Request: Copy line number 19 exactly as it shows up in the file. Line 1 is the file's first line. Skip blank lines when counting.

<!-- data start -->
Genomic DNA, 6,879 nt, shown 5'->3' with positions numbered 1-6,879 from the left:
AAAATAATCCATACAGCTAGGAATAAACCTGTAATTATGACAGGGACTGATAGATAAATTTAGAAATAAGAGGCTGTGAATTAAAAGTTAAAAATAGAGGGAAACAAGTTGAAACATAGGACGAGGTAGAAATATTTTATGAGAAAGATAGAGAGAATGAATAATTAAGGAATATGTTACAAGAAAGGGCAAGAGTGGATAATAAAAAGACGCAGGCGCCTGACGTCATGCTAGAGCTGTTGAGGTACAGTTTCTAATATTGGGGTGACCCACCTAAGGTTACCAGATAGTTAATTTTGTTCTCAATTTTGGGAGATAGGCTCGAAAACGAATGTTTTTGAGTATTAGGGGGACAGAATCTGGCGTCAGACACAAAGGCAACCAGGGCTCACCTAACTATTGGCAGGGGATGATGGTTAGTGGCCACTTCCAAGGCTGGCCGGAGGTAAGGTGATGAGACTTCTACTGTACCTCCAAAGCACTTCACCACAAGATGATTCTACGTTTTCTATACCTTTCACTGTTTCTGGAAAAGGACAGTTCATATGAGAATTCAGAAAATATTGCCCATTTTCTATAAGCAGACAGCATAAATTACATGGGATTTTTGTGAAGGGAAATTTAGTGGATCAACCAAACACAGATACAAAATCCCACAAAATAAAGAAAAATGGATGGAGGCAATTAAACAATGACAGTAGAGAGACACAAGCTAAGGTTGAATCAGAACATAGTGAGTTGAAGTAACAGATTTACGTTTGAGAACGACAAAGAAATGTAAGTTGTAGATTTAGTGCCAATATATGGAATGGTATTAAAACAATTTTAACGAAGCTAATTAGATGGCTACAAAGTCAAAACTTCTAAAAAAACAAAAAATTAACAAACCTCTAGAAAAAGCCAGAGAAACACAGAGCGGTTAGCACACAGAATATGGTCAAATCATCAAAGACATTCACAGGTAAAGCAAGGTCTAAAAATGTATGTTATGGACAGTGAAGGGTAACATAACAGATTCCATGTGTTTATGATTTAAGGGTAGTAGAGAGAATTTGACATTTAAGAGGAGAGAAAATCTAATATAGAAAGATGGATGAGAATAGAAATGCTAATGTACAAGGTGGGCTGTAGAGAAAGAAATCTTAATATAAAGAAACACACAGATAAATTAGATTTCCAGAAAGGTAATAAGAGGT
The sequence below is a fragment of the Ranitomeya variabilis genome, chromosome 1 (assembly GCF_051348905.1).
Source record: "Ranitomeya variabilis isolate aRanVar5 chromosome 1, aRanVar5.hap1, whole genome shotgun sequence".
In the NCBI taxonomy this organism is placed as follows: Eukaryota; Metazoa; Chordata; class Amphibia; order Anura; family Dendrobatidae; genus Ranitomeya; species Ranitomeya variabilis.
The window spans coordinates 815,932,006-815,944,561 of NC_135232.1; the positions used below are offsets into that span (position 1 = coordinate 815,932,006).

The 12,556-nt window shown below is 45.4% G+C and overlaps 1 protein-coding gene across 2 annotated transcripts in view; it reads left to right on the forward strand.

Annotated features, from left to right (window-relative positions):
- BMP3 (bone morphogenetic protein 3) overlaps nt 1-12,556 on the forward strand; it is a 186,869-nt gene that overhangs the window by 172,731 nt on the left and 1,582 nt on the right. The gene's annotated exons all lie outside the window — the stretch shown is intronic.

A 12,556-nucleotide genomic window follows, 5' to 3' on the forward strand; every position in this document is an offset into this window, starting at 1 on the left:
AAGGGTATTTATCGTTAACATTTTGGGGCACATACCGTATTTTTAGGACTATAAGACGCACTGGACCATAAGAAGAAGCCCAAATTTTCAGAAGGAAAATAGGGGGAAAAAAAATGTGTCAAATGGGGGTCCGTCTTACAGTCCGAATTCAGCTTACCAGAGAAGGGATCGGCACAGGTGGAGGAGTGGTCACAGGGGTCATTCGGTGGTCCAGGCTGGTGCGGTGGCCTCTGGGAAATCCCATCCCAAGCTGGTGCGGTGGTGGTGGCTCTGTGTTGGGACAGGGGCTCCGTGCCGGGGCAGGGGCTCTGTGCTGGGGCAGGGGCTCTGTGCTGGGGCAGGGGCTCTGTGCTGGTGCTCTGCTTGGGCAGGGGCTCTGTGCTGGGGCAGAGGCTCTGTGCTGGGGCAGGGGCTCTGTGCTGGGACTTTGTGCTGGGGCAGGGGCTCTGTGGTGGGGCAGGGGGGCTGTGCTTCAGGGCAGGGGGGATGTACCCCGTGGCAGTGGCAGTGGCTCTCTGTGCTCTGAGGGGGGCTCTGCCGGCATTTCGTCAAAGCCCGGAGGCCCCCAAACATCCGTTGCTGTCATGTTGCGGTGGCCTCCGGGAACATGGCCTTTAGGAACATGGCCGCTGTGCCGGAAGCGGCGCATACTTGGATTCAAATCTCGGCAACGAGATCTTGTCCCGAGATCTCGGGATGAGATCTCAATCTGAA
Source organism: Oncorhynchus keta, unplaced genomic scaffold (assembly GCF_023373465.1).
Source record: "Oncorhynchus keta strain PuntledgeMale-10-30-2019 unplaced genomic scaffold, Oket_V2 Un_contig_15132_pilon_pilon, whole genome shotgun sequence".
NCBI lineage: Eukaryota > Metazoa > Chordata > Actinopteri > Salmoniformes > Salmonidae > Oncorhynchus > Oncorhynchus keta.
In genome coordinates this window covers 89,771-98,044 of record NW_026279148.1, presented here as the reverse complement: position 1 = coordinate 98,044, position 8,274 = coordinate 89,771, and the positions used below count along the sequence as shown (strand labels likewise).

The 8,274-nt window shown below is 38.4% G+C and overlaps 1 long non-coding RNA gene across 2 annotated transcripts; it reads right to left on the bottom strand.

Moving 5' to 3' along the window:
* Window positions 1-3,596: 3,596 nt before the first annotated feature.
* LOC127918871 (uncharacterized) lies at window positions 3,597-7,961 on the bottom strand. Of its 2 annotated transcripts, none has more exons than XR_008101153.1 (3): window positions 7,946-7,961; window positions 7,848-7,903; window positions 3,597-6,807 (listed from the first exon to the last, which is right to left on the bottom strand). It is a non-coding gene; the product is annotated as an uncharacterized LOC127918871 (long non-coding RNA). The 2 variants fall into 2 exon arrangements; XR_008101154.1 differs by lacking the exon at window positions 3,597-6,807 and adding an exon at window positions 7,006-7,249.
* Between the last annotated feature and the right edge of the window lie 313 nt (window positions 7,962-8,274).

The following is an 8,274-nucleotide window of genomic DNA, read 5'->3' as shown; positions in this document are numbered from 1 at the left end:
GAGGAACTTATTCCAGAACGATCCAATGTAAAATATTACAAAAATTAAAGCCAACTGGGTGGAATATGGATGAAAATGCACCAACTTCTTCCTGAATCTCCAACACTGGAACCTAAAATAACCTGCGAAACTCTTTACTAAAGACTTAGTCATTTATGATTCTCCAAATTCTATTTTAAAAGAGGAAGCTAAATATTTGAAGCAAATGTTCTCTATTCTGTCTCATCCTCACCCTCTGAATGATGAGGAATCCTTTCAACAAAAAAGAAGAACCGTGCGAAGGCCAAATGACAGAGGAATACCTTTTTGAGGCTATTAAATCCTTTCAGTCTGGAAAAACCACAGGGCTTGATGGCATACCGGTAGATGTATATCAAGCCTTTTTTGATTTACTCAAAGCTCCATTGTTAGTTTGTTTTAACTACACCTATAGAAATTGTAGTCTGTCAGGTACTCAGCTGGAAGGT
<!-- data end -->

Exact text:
* LOC127918871 (uncharacterized) lies at window positions 3,597-7,961 on the bottom strand. Of its 2 annotated transcripts, none has more exons than XR_008101153.1 (3): window positions 7,946-7,961; window positions 7,848-7,903; window positions 3,597-6,807 (listed from the first exon to the last, which is right to left on the bottom strand). It is a non-coding gene; the product is annotated as an uncharacterized LOC127918871 (long non-coding RNA). The 2 variants fall into 2 exon arrangements; XR_008101154.1 differs by lacking the exon at window positions 3,597-6,807 and adding an exon at window positions 7,006-7,249.